Saturday, May 22, 2010

parrot, curiosity, lazy

 
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A close up of parrot tulip petals explains the name.

Sitting on a terrace, I watch a man with a pint of beer in front of him take a book from a plastic bag. He puts the book in front of him and takes a sip of beer. He picks up the book and reads the back cover. He opens the book from the front and reads the text opposite the fly leaf. It is a paper back. I suspect that it is a Penguin Classic. There is a picture on the front cover. But the title? I can't quite read it. He turns to the first page. It is yellow with with age. I strain my eyes and try again to learn the title of the book, but he reads on ignorant of my curiosity. It is a condition from which I suffer, to know what people are reading. I still don't know and now will never know what the man is reading. I see him now reading peacefully, sipping his beer. I have to be content with this picture, and suddenly I think that I am.

In The Grove, I pass a woman who is sitting at the top of a gentle slope. As I approach, an energetic Jack Russell brings her a ball and drops it beside her hand. Without looking up from her book, she picks up the ball and throws it as far as she can, which, because of her almost prone postion, is not very far. The dog pursues the ball with an energy and address which her slap-happy throw does not deserve. Back comes the dog and the process is repeated.

6 comments:

CC said...

Lovely photo.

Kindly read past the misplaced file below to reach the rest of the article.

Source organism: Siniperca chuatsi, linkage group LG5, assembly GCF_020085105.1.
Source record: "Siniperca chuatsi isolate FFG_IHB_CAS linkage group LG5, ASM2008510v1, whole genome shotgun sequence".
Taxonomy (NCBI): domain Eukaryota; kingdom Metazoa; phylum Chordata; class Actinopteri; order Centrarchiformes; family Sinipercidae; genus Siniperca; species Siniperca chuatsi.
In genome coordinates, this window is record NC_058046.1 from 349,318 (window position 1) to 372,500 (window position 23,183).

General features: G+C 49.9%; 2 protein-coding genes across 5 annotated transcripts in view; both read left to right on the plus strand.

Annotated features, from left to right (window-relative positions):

Lucy said...

Dogs too take what they can get, though I think a long run, like satisfied curiosity, may be really more enjoyable for them.

That really is a gorgeous photo, deserves to be a card...

Barrett Bonden said...

Don't imagine that you suffer alone. I have been known to engage in all kinds of stratagems to identify a book title under such circumstances. There's a circularity about such a quest. Once the book title is revealed I tend to believe I know something definitive about the reader. And it's then only a short step towards believing I know all there is to know about him/her. That's why "120 Days of Sodom", when read on tubes, should always preserve its modesty with a brown paper wrapper. (Note: I always thought it was "nights" not "days". Why?)

Plutarch said...

CC and L: Macro often is surprisingly rewarding, isn't it?
Yes, some dogs have to put up with a lot. Not Molly, I guess.

BB: I'm glad I'm not alone. I once found myself sitting next to an American in Venice. He was reading the same book, on the Patrick O'Brien novels, as I, but was on a different page.

It might be an interesting game to consider which books you would hide the cover of when reading in public.

marja-leena said...

I love the photo as well, and I'm a sucker for macros.

I rather think that the brown wrapper on a book signals that there's something the holder is wishing to hide :-)

The Crow said...

Breathtaking photo, Plutarch! The light!